Next up, Elizabeth Hermann Frederiksen, Head of Sustainability, NREP presented a future development in Copenhagen – a project steered by the UN Sustainability Development Goals – UN17 Village. In the design and planning stage of the project, NREP took part in an SDG incubator to really understand the materiality of the project and what are the sustainability use cases in the building. Even though the project is still in the design phase, NREP are already working hard on the data, documentation, impact and measurement phase to be able to fully understand the impact of the project when it is fully realised. 

How human behaviour will evolve post pandemic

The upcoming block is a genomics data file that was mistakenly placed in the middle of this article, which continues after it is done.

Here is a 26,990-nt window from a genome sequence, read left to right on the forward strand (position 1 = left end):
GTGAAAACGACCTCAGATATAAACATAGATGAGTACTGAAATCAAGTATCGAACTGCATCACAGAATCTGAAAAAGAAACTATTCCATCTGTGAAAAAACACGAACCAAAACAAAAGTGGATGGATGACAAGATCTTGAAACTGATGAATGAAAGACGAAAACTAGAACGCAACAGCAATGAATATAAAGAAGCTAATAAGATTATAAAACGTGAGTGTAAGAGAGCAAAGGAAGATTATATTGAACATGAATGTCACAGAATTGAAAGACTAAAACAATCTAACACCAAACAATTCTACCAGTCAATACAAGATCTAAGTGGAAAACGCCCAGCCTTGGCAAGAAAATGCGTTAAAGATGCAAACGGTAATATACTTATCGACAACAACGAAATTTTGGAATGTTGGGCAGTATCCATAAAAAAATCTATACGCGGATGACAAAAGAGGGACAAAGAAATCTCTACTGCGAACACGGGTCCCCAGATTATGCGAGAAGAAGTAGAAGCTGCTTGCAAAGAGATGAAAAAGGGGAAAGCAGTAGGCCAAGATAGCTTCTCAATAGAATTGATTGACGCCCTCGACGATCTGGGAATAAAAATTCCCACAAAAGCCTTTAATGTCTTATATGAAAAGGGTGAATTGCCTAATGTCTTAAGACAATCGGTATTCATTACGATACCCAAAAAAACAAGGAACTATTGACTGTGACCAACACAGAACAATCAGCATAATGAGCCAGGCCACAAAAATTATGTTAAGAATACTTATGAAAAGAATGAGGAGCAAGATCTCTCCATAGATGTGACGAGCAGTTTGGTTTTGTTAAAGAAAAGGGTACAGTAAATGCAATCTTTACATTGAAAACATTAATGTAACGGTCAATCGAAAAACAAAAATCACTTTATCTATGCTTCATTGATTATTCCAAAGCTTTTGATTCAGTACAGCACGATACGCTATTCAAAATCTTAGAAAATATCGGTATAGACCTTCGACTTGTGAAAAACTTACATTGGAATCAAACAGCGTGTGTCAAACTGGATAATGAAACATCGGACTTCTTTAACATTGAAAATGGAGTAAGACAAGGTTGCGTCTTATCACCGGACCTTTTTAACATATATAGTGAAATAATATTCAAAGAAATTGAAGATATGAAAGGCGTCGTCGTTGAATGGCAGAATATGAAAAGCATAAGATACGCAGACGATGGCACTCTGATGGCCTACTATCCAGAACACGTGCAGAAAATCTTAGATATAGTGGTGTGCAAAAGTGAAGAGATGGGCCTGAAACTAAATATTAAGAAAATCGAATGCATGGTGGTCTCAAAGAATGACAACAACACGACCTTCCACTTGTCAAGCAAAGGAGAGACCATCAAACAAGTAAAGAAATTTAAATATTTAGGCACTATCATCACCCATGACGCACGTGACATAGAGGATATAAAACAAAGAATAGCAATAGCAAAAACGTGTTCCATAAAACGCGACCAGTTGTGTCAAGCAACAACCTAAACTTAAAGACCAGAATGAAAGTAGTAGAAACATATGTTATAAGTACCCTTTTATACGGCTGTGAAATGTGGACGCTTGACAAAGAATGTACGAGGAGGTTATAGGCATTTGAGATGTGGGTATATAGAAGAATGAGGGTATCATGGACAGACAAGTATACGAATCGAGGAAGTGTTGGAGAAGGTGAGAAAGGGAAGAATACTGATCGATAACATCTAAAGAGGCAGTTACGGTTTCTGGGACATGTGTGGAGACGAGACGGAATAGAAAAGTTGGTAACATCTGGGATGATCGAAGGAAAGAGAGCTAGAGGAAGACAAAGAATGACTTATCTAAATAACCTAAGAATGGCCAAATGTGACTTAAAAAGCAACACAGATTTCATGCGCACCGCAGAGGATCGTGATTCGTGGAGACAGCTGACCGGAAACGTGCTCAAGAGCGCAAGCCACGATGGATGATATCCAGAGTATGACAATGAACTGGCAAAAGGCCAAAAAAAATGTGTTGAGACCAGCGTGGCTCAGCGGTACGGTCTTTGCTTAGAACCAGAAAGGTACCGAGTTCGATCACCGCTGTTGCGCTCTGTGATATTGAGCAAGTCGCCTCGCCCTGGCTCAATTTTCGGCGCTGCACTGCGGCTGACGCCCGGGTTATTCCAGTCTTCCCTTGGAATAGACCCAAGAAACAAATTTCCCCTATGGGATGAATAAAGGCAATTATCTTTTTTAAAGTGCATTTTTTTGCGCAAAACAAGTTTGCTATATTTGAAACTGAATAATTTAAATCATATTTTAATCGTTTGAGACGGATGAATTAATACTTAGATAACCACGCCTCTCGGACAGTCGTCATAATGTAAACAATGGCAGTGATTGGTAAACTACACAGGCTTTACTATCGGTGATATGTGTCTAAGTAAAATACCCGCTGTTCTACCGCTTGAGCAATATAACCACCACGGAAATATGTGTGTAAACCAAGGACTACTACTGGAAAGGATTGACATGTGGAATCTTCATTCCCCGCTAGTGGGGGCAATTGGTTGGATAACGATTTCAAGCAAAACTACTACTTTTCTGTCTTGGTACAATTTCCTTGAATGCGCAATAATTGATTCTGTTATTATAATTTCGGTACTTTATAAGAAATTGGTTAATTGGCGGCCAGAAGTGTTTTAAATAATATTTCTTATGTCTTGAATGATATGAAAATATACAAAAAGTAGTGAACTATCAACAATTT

Concluding a full day of the latest insights, trends and sharing of thoughts and ideas, Sarah Harper, Director and Clore Professor of Gerontology, University of Oxford joined via live stream to share the impacts of the global pandemic starting with a shocking statistic that COVID has had a major impact on life expectancy, with a decrease in life expectancy in the US of 1.67 years, and that fertility has fallen and is unlikely to rebound. At the same time, she noted that our knowledge of immune system response, immunisation  and chronic diseases has skyrocketed, which is no doubt set to have a positive impact on global health. In addition, the percentage of the ‘old’ population is increasing and the number of people over 100 is increasingly dramatically. In the UK alone there are expected to be over 1.5 million centennials by the end of the century, presenting some opportunities for senior living, medical facilities and care homes.